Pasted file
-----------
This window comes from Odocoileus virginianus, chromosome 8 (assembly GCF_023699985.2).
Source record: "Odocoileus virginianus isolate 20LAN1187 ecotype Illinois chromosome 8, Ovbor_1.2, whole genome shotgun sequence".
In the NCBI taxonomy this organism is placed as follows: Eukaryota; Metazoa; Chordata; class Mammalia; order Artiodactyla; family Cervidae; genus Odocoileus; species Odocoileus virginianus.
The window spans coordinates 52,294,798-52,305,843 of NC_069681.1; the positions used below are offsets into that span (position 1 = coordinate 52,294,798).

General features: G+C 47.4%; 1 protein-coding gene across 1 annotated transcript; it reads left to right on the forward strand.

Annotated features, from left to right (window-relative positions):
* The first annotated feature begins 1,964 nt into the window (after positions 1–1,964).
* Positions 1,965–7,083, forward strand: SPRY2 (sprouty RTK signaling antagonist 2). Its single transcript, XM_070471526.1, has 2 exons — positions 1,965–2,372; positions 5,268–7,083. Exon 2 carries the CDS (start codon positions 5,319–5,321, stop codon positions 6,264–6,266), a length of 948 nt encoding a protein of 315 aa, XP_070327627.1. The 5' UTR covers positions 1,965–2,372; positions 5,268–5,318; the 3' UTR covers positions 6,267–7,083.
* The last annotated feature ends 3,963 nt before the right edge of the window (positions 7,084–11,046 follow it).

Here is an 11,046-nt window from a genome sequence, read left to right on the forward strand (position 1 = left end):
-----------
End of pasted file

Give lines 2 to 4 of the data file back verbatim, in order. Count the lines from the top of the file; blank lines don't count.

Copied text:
Source record: "Odocoileus virginianus isolate 20LAN1187 ecotype Illinois chromosome 8, Ovbor_1.2, whole genome shotgun sequence".
In the NCBI taxonomy this organism is placed as follows: Eukaryota; Metazoa; Chordata; class Mammalia; order Artiodactyla; family Cervidae; genus Odocoileus; species Odocoileus virginianus.
The window spans coordinates 52,294,798-52,305,843 of NC_069681.1; the positions used below are offsets into that span (position 1 = coordinate 52,294,798).